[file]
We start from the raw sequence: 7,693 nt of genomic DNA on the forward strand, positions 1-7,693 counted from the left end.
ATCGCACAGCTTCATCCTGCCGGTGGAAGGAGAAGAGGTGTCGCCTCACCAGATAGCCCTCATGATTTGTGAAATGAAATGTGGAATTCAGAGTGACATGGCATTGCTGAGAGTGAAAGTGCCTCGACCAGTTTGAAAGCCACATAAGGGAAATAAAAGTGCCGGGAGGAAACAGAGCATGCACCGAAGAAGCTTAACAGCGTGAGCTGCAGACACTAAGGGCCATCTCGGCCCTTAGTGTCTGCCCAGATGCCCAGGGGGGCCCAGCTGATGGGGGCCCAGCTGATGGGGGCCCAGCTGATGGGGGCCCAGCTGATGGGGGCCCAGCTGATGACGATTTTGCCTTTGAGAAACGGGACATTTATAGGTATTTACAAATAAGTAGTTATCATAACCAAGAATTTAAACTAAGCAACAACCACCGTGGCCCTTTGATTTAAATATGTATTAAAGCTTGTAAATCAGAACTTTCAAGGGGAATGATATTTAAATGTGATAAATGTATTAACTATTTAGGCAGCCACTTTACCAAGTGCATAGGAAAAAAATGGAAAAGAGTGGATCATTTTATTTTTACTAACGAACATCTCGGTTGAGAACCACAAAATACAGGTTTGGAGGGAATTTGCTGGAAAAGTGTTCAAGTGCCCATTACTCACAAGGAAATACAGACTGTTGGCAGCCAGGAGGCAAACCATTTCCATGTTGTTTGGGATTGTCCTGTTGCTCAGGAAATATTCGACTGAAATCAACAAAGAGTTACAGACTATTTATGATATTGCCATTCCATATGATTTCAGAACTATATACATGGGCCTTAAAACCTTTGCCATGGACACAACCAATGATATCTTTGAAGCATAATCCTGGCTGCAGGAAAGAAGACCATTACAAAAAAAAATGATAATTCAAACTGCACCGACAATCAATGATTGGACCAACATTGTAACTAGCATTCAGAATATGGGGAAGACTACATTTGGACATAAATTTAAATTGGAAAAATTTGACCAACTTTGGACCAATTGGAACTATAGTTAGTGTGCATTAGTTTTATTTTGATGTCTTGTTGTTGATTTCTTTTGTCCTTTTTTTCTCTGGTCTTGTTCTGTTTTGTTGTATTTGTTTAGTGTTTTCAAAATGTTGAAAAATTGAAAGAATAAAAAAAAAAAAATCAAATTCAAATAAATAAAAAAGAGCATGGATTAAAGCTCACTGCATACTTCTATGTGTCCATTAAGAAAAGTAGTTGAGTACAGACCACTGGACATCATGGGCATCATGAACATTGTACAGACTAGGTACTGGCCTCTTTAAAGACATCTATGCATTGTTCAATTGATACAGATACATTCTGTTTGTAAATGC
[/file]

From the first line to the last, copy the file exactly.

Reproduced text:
We start from the raw sequence: 7,693 nt of genomic DNA on the forward strand, positions 1-7,693 counted from the left end.
ATCGCACAGCTTCATCCTGCCGGTGGAAGGAGAAGAGGTGTCGCCTCACCAGATAGCCCTCATGATTTGTGAAATGAAATGTGGAATTCAGAGTGACATGGCATTGCTGAGAGTGAAAGTGCCTCGACCAGTTTGAAAGCCACATAAGGGAAATAAAAGTGCCGGGAGGAAACAGAGCATGCACCGAAGAAGCTTAACAGCGTGAGCTGCAGACACTAAGGGCCATCTCGGCCCTTAGTGTCTGCCCAGATGCCCAGGGGGGCCCAGCTGATGGGGGCCCAGCTGATGGGGGCCCAGCTGATGGGGGCCCAGCTGATGGGGGCCCAGCTGATGACGATTTTGCCTTTGAGAAACGGGACATTTATAGGTATTTACAAATAAGTAGTTATCATAACCAAGAATTTAAACTAAGCAACAACCACCGTGGCCCTTTGATTTAAATATGTATTAAAGCTTGTAAATCAGAACTTTCAAGGGGAATGATATTTAAATGTGATAAATGTATTAACTATTTAGGCAGCCACTTTACCAAGTGCATAGGAAAAAAATGGAAAAGAGTGGATCATTTTATTTTTACTAACGAACATCTCGGTTGAGAACCACAAAATACAGGTTTGGAGGGAATTTGCTGGAAAAGTGTTCAAGTGCCCATTACTCACAAGGAAATACAGACTGTTGGCAGCCAGGAGGCAAACCATTTCCATGTTGTTTGGGATTGTCCTGTTGCTCAGGAAATATTCGACTGAAATCAACAAAGAGTTACAGACTATTTATGATATTGCCATTCCATATGATTTCAGAACTATATACATGGGCCTTAAAACCTTTGCCATGGACACAACCAATGATATCTTTGAAGCATAATCCTGGCTGCAGGAAAGAAGACCATTACAAAAAAAAATGATAATTCAAACTGCACCGACAATCAATGATTGGACCAACATTGTAACTAGCATTCAGAATATGGGGAAGACTACATTTGGACATAAATTTAAATTGGAAAAATTTGACCAACTTTGGACCAATTGGAACTATAGTTAGTGTGCATTAGTTTTATTTTGATGTCTTGTTGTTGATTTCTTTTGTCCTTTTTTTCTCTGGTCTTGTTCTGTTTTGTTGTATTTGTTTAGTGTTTTCAAAATGTTGAAAAATTGAAAGAATAAAAAAAAAAAAATCAAATTCAAATAAATAAAAAAGAGCATGGATTAAAGCTCACTGCATACTTCTATGTGTCCATTAAGAAAAGTAGTTGAGTACAGACCACTGGACATCATGGGCATCATGAACATTGTACAGACTAGGTACTGGCCTCTTTAAAGACATCTATGCATTGTTCAATTGATACAGATACATTCTGTTTGTAAATGC